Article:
Covid-19 infections across England appear to be levelling off according to new data, but there remains vast regional variations.
The Office for National Statistics (ONS) infection survey looks at the rate of positive coronavirus tests in an area and maps how infection levels are changing over time.
Here's what the latest figures show regionally, nationally, and by age group:
How have rates on infection changed in each nation?
In England the rate of positive Covid-19 tests has shown signs of levelling off in recent weeks, with latest data suggesting the equivalent of one in 85 people have the virus.
The ONS found an estimated 633,000 people in private households in England had Covid-19 between November 15 and 21 - a slight decrease from 664,700 the week before.
The positive rate in Scotland has increased over recent weeks - with one in every 115 people estimated to have reported a positive test.
In Northern Ireland, one in every 145 people is estimated to have Covid-19. There the rate of positive tests peaked around the middle of October - decreasing over the most recent weeks.
Positivity rates peaked in Wales around the end of October, with a decrease in recent weeks. Thursday's ONS figures estimate one in 185 people have Covid-19 in Wales.
How do regional infection rates compare across England?
The highest positivity rates in the latest batch of data are seen in Yorkshire and The Humber, the North West and the North East.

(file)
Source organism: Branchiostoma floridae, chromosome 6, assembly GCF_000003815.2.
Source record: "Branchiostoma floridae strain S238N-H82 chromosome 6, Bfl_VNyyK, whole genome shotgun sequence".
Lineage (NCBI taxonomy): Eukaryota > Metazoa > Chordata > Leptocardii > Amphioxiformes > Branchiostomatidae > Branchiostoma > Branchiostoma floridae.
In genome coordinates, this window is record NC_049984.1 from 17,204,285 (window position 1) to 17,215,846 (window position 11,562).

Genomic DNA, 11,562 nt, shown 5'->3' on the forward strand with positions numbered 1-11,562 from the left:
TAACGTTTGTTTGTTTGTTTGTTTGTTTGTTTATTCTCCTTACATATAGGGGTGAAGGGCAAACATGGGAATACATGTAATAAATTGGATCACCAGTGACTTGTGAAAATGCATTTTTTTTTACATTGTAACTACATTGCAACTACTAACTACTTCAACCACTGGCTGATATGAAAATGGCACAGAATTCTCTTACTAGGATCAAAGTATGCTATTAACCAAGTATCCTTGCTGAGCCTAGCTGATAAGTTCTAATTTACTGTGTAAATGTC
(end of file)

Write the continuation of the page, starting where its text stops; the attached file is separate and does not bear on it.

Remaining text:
This is a factor in the government's decision on which parts of the country will fall into the strictest Covid tier of restrictions once England's lockdown ends on 2 December.
Over the past week, positivity rates increased in the East Midlands and continued to decrease in the North West.
In the West Midlands, East of England, London, South East and South West the rate appears to be decreasing.
What age group is seeing the most number of Covid-19 infections?
For the most recent week of data, increases in the rate of positive Covid-19 tests were only seen among secondary school age children.
Indeed rates remain highest among this age group as well as young adults.
Among the youngest age groups measured; 18 to 24-year-olds; and 25 to 35-year-olds positivity rates levelled off.
Positivity rated decreased in adults aged 35 and over.
The Covid-19 Infection Survey is based on more than 712,000 tests gathered from households across the UK over the past six weeks - regardless of whether people have symptoms.